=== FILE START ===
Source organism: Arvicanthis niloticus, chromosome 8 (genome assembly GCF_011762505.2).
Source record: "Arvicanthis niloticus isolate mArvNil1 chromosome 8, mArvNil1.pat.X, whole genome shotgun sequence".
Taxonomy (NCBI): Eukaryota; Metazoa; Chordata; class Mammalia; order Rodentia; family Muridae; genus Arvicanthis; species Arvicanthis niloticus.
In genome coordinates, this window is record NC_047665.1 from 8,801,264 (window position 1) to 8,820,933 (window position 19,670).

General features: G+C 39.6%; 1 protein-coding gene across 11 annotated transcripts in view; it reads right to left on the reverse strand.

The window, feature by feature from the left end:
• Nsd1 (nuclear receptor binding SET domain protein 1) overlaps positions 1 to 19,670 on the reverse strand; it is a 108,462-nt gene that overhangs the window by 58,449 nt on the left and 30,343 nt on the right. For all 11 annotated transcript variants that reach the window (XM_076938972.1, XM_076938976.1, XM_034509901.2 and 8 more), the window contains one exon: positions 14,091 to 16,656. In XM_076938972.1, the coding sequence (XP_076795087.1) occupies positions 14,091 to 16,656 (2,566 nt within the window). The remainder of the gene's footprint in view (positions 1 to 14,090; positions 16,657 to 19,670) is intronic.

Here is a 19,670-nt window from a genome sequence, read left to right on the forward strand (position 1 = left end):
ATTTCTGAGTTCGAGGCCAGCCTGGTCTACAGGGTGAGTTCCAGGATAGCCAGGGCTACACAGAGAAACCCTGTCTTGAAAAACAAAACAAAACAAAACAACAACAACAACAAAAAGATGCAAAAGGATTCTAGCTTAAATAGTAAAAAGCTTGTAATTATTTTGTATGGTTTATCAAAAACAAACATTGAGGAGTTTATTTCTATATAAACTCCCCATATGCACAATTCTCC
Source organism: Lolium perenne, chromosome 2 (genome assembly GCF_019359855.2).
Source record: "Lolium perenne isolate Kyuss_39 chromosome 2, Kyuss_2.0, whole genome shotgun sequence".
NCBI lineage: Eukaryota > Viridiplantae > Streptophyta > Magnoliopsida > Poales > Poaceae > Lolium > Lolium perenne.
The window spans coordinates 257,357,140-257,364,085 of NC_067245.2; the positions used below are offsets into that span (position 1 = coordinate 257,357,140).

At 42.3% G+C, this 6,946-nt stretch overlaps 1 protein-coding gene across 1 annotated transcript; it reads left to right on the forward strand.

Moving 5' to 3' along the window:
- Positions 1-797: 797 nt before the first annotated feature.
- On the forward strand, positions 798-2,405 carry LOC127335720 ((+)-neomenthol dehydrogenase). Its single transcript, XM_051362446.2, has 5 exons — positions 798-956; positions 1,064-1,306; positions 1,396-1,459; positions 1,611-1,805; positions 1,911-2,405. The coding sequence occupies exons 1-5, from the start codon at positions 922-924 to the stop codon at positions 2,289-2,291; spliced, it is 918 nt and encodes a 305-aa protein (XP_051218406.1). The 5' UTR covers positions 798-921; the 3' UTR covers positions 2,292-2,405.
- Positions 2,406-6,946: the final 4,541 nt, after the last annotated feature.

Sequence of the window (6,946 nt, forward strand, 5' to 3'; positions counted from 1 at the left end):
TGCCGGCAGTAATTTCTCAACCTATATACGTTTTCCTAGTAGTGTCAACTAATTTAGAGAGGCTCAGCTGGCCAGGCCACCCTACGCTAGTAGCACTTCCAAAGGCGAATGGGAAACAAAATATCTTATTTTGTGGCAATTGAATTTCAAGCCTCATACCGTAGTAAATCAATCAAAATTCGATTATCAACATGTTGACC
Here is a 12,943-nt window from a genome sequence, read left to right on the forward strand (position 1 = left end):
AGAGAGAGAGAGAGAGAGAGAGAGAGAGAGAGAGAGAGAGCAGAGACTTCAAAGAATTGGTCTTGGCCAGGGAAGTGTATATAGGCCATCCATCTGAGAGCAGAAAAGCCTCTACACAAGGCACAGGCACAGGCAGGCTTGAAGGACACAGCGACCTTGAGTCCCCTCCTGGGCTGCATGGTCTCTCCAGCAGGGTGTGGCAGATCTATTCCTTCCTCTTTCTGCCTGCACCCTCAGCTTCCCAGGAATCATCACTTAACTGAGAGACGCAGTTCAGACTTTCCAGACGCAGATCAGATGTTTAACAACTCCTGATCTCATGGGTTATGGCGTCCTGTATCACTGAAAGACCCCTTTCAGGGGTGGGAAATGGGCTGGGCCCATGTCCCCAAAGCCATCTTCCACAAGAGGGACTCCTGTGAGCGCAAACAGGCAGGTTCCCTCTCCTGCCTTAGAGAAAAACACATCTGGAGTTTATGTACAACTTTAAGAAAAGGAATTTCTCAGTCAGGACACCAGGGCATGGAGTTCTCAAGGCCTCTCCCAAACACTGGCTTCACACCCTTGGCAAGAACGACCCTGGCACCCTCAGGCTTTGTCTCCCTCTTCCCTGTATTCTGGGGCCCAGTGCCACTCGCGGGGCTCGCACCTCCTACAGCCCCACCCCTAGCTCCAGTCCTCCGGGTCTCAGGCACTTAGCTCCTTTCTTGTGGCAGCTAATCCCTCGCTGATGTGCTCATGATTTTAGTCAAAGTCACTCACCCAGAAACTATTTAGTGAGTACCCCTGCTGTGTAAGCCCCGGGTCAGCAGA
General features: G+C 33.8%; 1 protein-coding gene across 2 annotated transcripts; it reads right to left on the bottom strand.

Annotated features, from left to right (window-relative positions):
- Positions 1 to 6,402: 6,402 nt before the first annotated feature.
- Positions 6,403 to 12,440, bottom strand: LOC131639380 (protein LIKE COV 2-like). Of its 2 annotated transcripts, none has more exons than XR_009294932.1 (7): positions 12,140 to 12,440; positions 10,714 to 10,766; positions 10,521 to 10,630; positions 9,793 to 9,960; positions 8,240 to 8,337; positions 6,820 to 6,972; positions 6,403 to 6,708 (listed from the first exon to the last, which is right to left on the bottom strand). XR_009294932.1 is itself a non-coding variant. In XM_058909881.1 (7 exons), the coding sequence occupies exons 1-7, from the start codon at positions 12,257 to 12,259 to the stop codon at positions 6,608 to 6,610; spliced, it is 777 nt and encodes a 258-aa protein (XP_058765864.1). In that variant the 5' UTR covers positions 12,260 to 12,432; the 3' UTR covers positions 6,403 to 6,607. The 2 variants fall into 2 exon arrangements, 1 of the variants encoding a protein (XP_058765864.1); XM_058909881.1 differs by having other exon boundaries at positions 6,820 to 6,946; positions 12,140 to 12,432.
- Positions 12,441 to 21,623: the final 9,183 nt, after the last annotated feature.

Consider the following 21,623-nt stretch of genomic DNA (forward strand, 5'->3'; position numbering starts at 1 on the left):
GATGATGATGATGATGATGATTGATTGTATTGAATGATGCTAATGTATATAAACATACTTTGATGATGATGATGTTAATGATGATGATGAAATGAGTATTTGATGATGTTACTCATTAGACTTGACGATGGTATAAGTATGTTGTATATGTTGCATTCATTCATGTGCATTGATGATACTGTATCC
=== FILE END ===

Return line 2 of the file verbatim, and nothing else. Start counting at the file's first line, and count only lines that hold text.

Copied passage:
Source record: "Arvicanthis niloticus isolate mArvNil1 chromosome 8, mArvNil1.pat.X, whole genome shotgun sequence".